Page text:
Two US federal marshals raided the booth of a Chinese hoverboard company yesterday at CES. The badged law enforcement agents collected all of the company's one-wheeled "Trotter" electric skateboards, as well as all related marketing materials. It was dramatic.
This all happened despite the Trotter's apparent popularity with trade show attendees. But the reason for the unusually public raid, according to Bloomberg, was an ongoing claim of trademark infringement being levied by Silicon Valley startup Future Motion against Changzhou First International Trade Company, makers of the Trotter and proprietors of the booth that got raided. Future Motion claims to have already patented a rather similar electric skateboard design, right down to the single wheel in the centre, called the "Onewheel".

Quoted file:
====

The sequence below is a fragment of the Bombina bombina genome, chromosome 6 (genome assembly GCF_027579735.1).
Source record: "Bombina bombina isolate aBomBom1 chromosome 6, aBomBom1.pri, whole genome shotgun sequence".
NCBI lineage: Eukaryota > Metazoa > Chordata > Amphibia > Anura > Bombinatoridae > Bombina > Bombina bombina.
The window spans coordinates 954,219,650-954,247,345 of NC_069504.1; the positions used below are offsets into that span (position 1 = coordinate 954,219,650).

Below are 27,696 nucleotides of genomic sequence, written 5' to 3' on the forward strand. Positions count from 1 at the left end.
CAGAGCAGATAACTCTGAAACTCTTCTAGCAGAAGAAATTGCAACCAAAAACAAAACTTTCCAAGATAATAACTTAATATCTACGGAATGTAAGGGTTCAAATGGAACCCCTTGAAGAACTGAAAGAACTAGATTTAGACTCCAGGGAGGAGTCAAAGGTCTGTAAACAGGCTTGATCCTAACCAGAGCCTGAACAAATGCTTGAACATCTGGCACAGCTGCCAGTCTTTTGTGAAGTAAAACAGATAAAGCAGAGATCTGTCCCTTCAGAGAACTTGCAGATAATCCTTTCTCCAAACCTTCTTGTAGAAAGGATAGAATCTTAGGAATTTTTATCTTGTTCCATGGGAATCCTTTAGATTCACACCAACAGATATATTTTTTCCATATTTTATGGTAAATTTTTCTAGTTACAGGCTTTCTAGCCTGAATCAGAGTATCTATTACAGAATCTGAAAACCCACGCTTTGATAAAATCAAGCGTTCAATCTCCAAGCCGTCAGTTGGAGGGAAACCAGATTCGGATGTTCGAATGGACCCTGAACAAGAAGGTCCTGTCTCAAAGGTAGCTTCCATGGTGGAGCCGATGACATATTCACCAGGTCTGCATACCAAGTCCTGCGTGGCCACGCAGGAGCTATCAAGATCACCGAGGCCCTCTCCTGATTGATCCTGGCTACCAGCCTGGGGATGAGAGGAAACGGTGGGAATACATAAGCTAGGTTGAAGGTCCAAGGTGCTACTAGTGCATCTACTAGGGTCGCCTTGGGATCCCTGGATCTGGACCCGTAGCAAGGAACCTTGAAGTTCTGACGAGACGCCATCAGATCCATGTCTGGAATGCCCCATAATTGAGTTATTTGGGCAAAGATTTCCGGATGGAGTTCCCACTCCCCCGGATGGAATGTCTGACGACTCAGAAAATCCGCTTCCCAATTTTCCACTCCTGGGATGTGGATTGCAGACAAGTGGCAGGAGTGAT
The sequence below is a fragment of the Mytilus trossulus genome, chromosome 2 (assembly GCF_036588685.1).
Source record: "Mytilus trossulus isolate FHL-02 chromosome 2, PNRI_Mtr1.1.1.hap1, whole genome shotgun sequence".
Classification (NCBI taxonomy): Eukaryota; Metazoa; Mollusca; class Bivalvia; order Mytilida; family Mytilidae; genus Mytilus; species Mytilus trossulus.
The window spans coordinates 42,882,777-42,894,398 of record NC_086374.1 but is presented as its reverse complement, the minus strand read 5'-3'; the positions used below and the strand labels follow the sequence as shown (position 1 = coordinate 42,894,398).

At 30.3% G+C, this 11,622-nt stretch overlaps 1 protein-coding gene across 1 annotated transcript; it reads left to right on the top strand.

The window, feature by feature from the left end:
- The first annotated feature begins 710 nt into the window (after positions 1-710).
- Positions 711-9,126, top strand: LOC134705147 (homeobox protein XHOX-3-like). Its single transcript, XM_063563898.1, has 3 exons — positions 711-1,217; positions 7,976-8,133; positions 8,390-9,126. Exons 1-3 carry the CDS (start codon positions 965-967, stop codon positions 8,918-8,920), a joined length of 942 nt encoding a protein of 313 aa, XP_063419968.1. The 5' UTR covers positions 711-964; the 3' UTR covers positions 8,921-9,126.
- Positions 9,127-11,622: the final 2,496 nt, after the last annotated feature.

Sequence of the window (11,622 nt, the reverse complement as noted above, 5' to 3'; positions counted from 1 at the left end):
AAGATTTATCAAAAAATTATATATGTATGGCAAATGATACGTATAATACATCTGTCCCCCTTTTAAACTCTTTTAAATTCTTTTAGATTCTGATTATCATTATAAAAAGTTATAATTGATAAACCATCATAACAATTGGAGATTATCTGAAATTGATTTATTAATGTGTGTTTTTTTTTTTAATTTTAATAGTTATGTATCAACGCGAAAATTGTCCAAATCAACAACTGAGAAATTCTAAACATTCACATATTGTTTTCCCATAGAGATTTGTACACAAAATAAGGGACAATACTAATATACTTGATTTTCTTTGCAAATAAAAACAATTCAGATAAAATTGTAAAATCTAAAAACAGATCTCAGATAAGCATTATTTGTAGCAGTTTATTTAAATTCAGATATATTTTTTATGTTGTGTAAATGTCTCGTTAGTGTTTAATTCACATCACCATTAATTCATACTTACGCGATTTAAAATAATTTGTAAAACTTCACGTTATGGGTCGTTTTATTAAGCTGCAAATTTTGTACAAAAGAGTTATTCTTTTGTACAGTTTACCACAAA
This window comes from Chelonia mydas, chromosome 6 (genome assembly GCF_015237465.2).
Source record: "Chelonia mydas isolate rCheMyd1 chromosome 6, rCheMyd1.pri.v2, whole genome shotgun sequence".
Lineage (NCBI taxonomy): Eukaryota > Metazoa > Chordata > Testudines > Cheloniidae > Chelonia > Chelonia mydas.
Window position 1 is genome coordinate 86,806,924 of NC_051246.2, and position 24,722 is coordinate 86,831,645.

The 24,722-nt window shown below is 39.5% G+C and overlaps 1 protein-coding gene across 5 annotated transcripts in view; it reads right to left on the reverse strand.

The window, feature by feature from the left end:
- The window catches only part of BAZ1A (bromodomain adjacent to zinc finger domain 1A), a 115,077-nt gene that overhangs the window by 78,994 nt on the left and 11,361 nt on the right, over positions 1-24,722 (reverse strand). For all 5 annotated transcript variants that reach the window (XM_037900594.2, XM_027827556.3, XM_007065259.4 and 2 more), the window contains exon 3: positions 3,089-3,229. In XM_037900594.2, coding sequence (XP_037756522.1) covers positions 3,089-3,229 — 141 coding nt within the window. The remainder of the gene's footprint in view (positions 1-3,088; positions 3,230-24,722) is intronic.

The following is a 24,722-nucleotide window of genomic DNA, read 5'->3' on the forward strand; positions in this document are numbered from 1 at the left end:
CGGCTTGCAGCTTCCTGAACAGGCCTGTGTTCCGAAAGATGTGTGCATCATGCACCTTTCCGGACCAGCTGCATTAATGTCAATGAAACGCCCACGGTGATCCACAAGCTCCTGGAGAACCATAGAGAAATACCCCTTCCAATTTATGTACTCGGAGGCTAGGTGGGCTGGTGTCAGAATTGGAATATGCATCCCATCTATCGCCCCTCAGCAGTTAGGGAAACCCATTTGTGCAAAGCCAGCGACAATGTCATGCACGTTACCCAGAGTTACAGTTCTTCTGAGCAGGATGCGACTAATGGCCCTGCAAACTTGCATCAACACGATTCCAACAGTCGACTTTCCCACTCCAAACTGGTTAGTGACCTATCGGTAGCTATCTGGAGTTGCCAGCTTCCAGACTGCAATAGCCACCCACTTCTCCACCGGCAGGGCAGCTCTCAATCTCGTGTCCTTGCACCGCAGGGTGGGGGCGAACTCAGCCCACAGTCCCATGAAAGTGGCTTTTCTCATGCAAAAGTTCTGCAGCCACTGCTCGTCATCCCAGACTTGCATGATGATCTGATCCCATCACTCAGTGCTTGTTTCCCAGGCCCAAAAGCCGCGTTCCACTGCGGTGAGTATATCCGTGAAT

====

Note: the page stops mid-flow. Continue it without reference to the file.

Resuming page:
Future Motion received a patent for the technology that powers its Onewheel board back in August, and very recently — earlier this week, to be exact — the American company also secured a patent for its design. Future Motion learned of what it described to Bloomberg as the "knockoff" product last year, and by December had formally requested that Changzhou cease selling the Trotter. A Future Motion lawyer filed a legal request yesterday to get the Trotter boards off the CES floor and that led to today's raid.
The Onewheel boards go for $US1500 ($2146), while the Trotter boards were being marketed to retailers at $US500 ($715) a pop. So you can understand why one company wants the alleged copycats to get the heck out of Vegas.
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